30 Day Movie Challenge: Day 17: Least favourite book adaptation

30 06 2011

A few years ago, a friend had posted a list compiled by the BBC of 100 Classic books and collections, claiming that the average person has read six out of the hundred.  You could go over the list and see which books you read/hadn’t read and see if you were better than the average person.  So I did that, and I had a grand total of… insert drum roll here… seven!  I’m slightly better than average!  Huzzahs are in order.  I had another friend go over the list and she had read almost everything.  Man, was I jealous.

After doing that, I set out to read as many books on that list as I could, and one of the ones on the list was Audrey Niffenegger’s The Time Traveler’s Wife.  Like you, I thought it was going to be a sappy, boring romance story with some fantasy thrown in, but it turned out to be way more profound and deeper.  The two main characters are deeply flawed, and very modern (they’re in punk music, for one).  The time travel aspect of the book is also really interesting and it deals with the science and science fiction of it pretty well, I must say.

I asked my twin sister if she had read the book and she said she had, and had also seen the movie but she warned me: “Whatever you do, DON’T watch the movie.”  So naturally, after I was done, I watched it.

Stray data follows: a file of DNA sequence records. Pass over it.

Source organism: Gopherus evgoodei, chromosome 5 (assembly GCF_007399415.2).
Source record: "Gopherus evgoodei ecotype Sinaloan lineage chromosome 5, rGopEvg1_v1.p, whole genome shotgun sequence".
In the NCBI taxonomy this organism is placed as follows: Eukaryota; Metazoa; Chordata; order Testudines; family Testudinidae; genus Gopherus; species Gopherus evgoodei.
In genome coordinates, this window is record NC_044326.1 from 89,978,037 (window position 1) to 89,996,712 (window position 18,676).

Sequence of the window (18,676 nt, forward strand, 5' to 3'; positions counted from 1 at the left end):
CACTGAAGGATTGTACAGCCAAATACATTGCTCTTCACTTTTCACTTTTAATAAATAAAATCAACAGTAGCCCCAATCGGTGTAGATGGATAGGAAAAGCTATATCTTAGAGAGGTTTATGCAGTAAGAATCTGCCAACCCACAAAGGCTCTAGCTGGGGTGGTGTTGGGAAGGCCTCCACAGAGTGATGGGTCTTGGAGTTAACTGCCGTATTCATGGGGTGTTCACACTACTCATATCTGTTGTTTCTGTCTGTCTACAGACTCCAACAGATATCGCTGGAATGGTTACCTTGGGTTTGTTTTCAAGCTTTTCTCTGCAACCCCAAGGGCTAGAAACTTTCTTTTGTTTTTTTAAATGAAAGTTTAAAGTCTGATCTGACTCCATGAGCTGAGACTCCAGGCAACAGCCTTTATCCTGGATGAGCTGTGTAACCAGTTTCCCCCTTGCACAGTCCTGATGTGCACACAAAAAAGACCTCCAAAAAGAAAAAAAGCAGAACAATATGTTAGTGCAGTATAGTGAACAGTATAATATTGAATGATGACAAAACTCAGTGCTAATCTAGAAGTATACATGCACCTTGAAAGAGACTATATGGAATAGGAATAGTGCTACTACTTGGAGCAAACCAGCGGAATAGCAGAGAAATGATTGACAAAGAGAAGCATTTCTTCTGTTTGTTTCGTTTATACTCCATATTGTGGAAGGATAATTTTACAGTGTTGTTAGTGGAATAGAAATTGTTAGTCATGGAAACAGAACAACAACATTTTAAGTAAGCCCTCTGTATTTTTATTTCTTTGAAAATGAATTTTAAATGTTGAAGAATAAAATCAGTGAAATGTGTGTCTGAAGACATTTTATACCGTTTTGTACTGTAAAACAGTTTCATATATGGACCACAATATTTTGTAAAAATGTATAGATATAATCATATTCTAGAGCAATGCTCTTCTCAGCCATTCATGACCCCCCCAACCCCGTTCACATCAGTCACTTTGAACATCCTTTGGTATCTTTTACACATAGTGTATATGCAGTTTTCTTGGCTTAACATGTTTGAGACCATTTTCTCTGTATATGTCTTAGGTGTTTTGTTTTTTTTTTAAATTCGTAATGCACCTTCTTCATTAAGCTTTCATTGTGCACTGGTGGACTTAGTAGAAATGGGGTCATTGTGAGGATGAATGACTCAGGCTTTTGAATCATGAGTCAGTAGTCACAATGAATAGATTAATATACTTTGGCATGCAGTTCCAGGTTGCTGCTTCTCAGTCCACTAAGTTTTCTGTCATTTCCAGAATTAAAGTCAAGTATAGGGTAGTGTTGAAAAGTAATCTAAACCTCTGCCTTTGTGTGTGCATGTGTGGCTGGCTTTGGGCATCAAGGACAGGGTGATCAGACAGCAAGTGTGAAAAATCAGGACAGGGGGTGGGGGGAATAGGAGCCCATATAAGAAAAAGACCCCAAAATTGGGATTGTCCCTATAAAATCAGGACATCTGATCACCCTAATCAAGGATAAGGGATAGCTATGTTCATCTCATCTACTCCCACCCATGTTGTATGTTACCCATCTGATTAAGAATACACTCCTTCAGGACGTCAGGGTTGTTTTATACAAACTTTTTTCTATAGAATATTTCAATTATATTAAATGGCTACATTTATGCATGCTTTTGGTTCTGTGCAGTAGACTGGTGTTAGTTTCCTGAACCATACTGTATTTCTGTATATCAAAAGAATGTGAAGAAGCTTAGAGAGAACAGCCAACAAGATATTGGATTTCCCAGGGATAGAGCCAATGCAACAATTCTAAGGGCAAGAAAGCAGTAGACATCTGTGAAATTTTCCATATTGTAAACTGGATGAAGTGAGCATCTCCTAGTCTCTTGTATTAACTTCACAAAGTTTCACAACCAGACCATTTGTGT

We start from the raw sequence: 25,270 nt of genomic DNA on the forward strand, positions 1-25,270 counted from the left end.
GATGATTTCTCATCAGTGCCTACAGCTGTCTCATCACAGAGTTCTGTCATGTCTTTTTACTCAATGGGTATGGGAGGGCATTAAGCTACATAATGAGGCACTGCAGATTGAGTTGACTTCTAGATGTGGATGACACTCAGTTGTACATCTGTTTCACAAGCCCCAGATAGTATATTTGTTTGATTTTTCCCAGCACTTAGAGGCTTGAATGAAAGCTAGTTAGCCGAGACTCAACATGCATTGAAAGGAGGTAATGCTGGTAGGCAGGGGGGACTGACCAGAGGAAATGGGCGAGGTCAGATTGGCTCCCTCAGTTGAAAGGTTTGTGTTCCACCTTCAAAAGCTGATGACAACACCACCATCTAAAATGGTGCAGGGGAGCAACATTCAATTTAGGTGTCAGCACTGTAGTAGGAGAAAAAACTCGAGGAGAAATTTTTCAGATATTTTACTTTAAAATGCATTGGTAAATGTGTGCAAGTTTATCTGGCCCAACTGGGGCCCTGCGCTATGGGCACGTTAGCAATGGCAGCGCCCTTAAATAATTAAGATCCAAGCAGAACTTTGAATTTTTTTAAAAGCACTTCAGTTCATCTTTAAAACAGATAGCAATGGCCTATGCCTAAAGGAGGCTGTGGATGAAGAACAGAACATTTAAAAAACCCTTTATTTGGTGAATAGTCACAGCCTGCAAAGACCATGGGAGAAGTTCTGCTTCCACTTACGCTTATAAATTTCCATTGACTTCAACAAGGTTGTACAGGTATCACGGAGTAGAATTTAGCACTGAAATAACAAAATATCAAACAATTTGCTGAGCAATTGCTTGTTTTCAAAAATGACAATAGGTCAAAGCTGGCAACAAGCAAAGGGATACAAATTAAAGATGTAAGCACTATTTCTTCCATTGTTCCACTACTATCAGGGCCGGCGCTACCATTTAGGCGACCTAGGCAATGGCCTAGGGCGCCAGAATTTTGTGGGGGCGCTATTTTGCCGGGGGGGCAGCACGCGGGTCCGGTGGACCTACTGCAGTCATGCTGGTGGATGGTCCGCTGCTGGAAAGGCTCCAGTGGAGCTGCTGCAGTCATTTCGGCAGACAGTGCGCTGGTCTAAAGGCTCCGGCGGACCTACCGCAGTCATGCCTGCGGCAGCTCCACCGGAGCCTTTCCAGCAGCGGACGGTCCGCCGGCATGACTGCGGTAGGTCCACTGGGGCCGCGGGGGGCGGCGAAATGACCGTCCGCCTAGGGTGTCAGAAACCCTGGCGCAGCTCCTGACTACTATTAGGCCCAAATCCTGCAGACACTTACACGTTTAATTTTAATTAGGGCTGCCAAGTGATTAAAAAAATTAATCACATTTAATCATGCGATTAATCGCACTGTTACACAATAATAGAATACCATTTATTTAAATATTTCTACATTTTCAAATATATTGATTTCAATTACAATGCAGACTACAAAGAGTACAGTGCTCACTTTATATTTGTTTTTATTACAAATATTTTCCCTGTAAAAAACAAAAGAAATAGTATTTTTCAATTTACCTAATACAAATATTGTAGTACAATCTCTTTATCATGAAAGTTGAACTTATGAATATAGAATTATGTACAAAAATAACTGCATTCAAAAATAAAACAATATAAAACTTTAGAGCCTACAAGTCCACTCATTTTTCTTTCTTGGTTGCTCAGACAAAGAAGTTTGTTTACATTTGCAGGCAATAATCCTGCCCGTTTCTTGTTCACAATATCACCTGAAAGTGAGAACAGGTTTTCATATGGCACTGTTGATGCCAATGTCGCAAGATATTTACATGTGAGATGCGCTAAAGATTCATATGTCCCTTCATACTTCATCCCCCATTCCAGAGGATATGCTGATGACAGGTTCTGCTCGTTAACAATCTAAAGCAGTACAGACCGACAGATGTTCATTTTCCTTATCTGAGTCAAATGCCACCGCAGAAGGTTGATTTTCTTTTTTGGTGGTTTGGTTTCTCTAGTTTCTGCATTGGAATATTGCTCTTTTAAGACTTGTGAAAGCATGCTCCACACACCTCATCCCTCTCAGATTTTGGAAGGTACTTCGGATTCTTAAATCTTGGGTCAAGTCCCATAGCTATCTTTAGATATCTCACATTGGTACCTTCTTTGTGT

And oh god.

They diluted the charisma and wonderful, unique characterization of the leads into horrible stereotypes.  Claire, for one, is turned into the typical “I’m a woman so I must want a child” character; their interesting anecdotes are lost in the movie; and Henry time travels abruptly all the time, while in the novel it is mainly due to stress — ie. there’s a reason for it and it’s not random.  It’s cliché-filled, which the book is against and apart from the time traveling, it feels like a run-of-the-mill Hollywood film.  Ugh.

I should’ve listened to my sister.  On the other hand, watching the movie made me appreciate the novel and really, just writing and literature that much more.